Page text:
Recent enforcement actions taken by the Securities and Exchange Commission (SEC) include charges against a California man who tipped off a hedge fund manager with inside information; three men in a $27.5 million investment fraud case; a China-based company over fraud via phony sales that inflated revenues; a PR executive who took advantage of knowledge of a client’s firm to engage in insider trading; a financial guru and radio personality who misled investors about an investing plan; and an advisor who failed to disclose revenue sharing agreements.
Radio Financial Guru Charged Over Misleading Information
The SEC charged Ray Lucia Sr., a nationally syndicated radio personality and financial advice author, for spreading misleading information about his “Buckets of Money” strategy at a series of investment seminars that he and his company hosted for potential clients.
The SEC’s Division of Enforcement alleges that Lucia claimed that the wealth management strategy he promoted at the seminars had been empirically “backtested” over actual bear-market periods. Lucia, who lives in the San Diego area, and his company, formerly named Raymond J. Lucia Cos. (RJL), allegedly presented a lengthy slideshow at the seminars indicating that extensive backtesting proved that the Buckets of Money strategy would provide inflation-adjusted income to retirees while protecting and even increasing their retirement savings. However, Lucia and RJL performed scant, if any, actual backtesting of the Buckets of Money strategy.
Hedge Fund Tipster Charged
The SEC charged Hyung Lim of Los Altos, Calif., with illegally tipping a hedge fund manager with inside information about Nvidia Corp.’s quarterly earnings that he learned from his friend who worked at the company. In a parallel action, the U.S. Attorney for the Southern District of New York announced criminal charges against Lim. The SEC’s own investigation is ongoing.
According to the SEC’s complaint filed in federal court in Manhattan, Lim passed information to Danny Kuo, a hedge fund manager, who illegally traded on the information and passed it on to multibillion-dollar hedge fund advisory firms Diamondback Capital Management and Level Global Investors.
Kuo and the hedge funds made nearly $16 million trading in Nvidia securities based on Lim’s inside information. They were charged earlier in the year by the SEC.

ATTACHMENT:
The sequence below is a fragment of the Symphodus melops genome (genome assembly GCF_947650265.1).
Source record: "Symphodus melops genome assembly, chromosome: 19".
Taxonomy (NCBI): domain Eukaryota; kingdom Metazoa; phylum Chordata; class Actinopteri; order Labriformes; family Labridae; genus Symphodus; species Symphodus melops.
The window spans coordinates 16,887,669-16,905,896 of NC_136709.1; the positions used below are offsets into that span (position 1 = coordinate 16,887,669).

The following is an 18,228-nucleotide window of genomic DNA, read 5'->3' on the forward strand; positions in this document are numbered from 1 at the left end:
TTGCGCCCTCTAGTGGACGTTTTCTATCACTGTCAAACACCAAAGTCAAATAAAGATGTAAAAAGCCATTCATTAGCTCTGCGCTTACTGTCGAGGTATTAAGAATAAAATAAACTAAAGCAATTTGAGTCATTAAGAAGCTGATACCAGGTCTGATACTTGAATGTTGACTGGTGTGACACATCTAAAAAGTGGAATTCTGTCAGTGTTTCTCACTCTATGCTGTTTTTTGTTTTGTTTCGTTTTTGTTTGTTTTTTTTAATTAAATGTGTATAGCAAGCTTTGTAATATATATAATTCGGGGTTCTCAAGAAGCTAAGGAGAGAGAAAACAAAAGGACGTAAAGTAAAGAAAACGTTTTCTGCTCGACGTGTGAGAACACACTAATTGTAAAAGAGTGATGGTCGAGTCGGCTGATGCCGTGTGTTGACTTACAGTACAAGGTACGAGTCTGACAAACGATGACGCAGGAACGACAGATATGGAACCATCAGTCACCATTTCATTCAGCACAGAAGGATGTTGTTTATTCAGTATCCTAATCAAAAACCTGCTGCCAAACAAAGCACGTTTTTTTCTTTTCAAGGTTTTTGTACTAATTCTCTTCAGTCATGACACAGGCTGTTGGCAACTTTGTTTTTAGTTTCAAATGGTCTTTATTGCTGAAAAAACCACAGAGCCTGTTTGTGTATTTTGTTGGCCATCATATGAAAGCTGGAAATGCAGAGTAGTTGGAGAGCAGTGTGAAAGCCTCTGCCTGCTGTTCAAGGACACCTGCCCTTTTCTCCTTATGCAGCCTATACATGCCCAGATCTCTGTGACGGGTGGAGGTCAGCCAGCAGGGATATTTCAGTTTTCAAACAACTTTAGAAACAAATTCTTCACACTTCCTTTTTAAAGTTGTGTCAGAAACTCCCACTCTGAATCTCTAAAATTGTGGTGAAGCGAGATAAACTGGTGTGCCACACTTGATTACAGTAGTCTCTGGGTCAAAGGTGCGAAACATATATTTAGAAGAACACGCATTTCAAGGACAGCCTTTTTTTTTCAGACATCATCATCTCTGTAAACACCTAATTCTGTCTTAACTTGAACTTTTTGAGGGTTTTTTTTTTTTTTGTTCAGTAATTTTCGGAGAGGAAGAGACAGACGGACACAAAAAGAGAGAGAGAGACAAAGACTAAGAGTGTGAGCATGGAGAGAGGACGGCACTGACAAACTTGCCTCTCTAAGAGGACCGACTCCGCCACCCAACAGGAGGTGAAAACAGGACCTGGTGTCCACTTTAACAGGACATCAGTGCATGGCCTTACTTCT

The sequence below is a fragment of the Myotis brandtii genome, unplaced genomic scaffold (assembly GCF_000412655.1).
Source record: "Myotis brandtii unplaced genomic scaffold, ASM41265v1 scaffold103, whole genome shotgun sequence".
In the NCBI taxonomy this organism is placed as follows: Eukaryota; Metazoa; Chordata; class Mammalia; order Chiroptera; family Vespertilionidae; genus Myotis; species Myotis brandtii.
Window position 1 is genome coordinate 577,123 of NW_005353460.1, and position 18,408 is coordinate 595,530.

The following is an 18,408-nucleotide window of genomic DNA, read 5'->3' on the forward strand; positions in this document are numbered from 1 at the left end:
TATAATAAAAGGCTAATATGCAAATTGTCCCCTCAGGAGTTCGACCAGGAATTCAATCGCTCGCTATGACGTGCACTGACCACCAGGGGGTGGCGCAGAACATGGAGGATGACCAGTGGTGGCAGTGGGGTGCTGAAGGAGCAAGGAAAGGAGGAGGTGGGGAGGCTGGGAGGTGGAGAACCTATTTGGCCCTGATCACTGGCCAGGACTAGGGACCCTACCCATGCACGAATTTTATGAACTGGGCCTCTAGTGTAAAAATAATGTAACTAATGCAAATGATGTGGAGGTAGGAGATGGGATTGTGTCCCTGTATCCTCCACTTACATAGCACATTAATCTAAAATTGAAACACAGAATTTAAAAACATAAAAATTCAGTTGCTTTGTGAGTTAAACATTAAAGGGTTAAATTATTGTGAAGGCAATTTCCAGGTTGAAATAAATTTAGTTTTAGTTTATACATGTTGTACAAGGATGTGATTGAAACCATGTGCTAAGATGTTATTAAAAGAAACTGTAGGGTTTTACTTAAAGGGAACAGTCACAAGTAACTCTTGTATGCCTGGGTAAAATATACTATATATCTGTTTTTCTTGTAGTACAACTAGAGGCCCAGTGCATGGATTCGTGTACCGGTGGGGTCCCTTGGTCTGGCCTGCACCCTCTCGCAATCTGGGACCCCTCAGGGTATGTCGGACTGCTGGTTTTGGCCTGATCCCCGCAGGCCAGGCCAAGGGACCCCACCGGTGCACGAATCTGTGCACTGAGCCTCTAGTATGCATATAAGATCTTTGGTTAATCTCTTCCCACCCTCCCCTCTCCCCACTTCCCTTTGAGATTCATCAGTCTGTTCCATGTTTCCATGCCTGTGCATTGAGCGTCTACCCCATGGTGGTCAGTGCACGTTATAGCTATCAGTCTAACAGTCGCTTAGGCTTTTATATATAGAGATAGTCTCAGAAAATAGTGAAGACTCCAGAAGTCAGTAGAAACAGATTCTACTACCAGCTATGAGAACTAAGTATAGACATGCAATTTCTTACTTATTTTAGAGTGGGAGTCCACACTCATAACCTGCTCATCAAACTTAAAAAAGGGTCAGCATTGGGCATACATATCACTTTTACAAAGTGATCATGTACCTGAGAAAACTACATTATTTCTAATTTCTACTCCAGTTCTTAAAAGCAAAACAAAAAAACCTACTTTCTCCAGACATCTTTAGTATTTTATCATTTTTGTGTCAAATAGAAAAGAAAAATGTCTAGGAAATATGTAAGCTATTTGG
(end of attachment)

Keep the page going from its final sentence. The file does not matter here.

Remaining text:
The SEC alleges that Lim and Kuo met at poker parties organized by a mutual friend, and that during at least 2009 and 2010, Lim’s Nvidia friend regularly provided him with detailed information about the contents of Nvidia’s upcoming quarterly earnings announcements. Lim’s source provided him with not only one tip but a whole series; they grew more accurate and reliable as Nvidia finalized its financial results for a given quarter and prepared to report them publicly.
Lim’s Nvidia friend usually told Lim the nonpublic information in phone conversations; within one minute of ending a conversation, Lim would be on the phone to Kuo to pass along the latest data.
In compensation for the tips, Kuo wired $5,000 to a Las Vegas casino to pay a debt for Lim, and later Kuo made two $5,000 cash payments to Lim. Kuo also provided Lim with nonpublic information about a pending corporate acquisition, which Lim used to make more than $11,000 in trading profits.
In the seminars, held to solicit advisory clients who would pay for Lucia and RJL’s advisory services, the Buckets of Money strategy was promoted—as it also was on Lucia’s radio show and on his personal and company websites. However, Lucia and RJL have admitted during the SEC’s investigation that the only testing they actually performed were some calculations that Lucia made in the late 1990s—copies of which no longer exist—and two two-page spreadsheets.
According to the SEC’s order instituting administrative proceedings against Lucia and RJL, not only did the so-called “backtests” use a 3% inflation rate, lower than actual historical inflation and designed to make the strategy more favorable, they failed to account for the negative effects of the advisory fees. In addition, the backtesting didn’t allocate in the manner advocated by the Buckets of Money strategy.
The Division of Enforcement is seeking financial penalties and other remedial action in the proceedings.
Advisor Charged Over Undisclosed Revenue Sharing
Two Portland, Ore.-based investment advisory firms, Focus Point Solutions and The H Group, and their owner, Christopher Keil Hicks, were the target of a settled administrative proceeding over the failure to disclose a revenue-sharing agreement and other potential conflicts of interest to clients. Without admitting or denying the SEC’s charges, Hicks, Focus Point and The H Group agreed to pay a combined $1.1 million to settle the case.
The SEC’s investigation found violations in three areas of Hicks’ advisory business. Most notably, Focus Point did not disclose to customers that it was receiving revenue-sharing payments from a brokerage firm that managed a particular category of mutual funds being recommended to Focus Point clients.
Focus Point had an incentive to recommend these funds to clients over other investment opportunities, since it received a percentage of every dollar its clients invested in them, bringing in additional revenue.
According to the SEC’s order, there were two additional ways Hicks and his firms failed to disclose conflicts of interest while seeking approval to have Focus Point added as the subadviser to a mutual fund called the Generations Multi-Strategy Fund.
First, while seeking required approval from the fund’s trustees, Focus Point misrepresented that it would receive no payments other than fees paid under the subadvisory contract. The trustees did not know that the fund’s primary adviser had a separate payment arrangement with Focus Point, which it was required to disclose to them but did not.